Friday Homestead Dispatch
Harrowing Hallowed Hankies
“I have absolutely no idea who this woman is. This verdict is a disgrace, a continuation of the greatest witch hunt of all time.” —an orange Floridian sexual barbarian
"It's a witch hunt!” —George Santos on his federal indictment on fraud and money laundering charges
While we were sleeping last weekend, or enjoying Gomer Pyle reruns on cable, the Conservative Political Action Coalition met once again in Hungary, where Hungarian Prime Minister Viktor Orbán is stumping for the orangeman to return to power in the U.S. by declaring “Come back, Mr. President, make America Great Again and bring us peace.” Arizonans Paul Gosar and loser Kari Lake were there rambling on about “truth-tellers and peacemakers” that were being destroyed by “fake news,” as they call every journalist who criticizes them. Politico reported that In a recorded message, the orange serial liar said conservatives were “freedom-loving patriots” who are “fighting against barbarians.” “We believe in tradition, the rule of law, freedom of speech and a God-given dignity of every human life. These are ideas that bind together our movement,” he said. He called for the audience to “stand together to defend our borders, our Judeo-Christian values, our identity and our way of life.” The people who want a strong-man leader, and for the country to be beholden to Judeo-Christian values, are not going away.
If voting in our country remained fair and equal for all, Republican types would not win elections for the most part. Arizona, of all places, has actually enacted laws that expand access to the vote. According to Bloomberg, Arizona has good scores for ease of voting and ballot security.
Just because we (Arizona) currently have clean election laws doesn’t mean that we’re out of the woods, using a well-beaten Kansas colloquialism. There are bills being considered now that are disturbing. AZ H.B. 2078 would empower candidates or political party representatives to demand that a local election official provide an explanation and documentation whenever a candidate believes the official violated the election code or that there are “irregularities” in the results. AZ H.B. 2232 would end early voting, eliminate vote centers, restrict mail voting, make voter ID more restrictive, strip county recorders of most of their election duties, eliminate tabulators, and create new civil fines for people and organizations who do voter registration drives but don't turn in completed forms rapidly enough.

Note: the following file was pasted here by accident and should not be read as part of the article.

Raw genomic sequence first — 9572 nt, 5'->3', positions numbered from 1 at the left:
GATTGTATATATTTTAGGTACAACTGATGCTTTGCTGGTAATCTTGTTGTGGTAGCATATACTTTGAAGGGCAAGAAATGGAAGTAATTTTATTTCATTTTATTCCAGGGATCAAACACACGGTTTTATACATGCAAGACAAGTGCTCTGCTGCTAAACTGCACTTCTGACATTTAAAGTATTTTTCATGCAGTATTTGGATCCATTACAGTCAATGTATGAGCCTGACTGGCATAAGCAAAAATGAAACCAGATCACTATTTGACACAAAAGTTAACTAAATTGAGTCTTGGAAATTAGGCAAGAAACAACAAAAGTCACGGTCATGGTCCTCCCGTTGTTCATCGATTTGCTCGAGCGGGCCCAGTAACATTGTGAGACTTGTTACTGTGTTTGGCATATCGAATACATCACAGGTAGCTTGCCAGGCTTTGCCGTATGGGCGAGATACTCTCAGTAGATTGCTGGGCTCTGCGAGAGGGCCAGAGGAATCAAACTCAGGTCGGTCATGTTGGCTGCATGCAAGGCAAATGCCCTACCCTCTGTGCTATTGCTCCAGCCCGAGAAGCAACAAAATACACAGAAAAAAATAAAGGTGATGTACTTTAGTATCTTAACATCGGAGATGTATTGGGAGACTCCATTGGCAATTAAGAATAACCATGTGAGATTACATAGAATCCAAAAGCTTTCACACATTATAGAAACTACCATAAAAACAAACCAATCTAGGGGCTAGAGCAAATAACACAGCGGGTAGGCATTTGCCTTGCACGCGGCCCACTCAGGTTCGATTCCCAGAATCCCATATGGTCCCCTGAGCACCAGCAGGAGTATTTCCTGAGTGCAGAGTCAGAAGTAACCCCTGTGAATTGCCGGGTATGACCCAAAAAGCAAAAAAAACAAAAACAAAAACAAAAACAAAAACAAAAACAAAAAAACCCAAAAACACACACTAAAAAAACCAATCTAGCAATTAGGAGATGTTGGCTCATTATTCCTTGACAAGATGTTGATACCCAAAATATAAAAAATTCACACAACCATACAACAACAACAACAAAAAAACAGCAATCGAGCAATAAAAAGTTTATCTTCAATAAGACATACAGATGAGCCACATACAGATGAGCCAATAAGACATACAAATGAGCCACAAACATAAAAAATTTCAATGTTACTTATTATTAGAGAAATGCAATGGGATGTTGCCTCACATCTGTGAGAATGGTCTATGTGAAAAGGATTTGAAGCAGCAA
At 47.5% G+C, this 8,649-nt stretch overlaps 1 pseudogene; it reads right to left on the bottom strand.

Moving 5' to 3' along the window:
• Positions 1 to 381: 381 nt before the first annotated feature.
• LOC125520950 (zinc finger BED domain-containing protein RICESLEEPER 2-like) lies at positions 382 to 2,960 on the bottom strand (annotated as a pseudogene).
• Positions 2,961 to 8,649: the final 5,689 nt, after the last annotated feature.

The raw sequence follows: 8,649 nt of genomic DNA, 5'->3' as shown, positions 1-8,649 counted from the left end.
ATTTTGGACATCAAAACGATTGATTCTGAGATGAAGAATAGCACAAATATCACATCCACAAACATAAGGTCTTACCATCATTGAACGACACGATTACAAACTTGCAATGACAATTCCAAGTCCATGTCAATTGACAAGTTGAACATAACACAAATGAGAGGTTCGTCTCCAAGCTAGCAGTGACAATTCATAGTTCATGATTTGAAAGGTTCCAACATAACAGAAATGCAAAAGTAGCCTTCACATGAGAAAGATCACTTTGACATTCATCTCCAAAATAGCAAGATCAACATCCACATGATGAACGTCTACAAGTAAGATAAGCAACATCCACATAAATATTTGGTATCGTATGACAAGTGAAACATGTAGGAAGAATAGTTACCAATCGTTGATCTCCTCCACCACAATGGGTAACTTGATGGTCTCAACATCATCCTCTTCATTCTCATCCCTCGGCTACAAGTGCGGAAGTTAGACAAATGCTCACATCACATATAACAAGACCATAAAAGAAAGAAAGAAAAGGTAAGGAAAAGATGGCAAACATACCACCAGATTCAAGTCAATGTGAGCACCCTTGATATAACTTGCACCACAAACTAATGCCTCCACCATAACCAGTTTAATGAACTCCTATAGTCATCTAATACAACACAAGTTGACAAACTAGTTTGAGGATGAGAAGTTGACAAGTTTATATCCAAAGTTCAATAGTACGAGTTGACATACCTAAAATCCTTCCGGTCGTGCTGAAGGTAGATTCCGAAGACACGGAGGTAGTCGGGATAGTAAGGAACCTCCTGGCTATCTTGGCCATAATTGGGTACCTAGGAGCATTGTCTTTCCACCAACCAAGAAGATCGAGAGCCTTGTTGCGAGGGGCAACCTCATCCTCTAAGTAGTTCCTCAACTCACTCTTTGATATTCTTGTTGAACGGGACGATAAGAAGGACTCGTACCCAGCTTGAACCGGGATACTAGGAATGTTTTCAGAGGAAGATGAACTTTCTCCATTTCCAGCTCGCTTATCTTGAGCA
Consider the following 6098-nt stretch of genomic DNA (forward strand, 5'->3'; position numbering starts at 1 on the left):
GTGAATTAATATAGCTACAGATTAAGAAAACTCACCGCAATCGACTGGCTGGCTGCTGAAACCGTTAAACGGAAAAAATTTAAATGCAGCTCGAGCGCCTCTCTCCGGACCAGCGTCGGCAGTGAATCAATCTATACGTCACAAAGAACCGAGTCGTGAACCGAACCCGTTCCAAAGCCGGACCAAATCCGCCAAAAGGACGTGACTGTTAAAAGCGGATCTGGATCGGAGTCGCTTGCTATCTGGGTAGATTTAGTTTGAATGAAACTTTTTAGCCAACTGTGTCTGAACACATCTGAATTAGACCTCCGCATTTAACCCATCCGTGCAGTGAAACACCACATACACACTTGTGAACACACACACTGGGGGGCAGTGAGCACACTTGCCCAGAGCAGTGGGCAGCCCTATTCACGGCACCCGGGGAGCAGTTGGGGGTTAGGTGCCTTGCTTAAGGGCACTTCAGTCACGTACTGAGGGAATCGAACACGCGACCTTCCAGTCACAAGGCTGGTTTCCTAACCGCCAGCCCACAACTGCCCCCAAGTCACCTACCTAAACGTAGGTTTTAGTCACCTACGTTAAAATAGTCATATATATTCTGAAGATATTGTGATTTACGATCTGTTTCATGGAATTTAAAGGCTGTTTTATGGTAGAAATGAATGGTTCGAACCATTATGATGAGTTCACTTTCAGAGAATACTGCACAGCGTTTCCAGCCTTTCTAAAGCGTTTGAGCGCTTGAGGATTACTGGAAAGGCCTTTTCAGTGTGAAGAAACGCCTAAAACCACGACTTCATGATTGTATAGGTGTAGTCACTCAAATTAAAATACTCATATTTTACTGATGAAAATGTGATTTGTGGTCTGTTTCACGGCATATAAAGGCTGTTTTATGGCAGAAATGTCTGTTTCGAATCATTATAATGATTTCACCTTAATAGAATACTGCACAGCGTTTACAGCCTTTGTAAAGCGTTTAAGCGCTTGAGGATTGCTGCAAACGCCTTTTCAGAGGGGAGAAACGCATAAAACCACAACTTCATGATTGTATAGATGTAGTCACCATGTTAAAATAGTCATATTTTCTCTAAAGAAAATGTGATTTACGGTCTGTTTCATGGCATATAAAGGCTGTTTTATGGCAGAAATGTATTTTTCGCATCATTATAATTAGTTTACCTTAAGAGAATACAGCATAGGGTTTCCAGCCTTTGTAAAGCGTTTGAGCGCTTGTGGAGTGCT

Democratic governor Katie Hobbs has been busy with her handy-dandy veto stamp she keeps in the top right drawer of her desk. Last month she vetoed HB 2252 which sought to outlaw ranked-choice voting in Arizona, despite the fact that it isn’t used anywhere in the Grand Canyon State. The measure was a priority for the legislature’s far-right Arizona Freedom Caucus, whose members vehemently oppose an effort by voter organizations to put the voting style on the 2024 ballot.
Also vetoed was HB 2754 which added non-governmental organizations to the list of “enterprises” that can be held criminally responsible if they participate in human smuggling. Hobbs warned the bill was likely to jeopardize the efforts of immigrant aid organizations and does nothing to actually address the issue of human smuggling.
Hobbs has now vetoed 48 bills this year, just 10 shy of the record 58 bills that Janet Napolitano — the state’s last Democratic governor — rejected in 2005.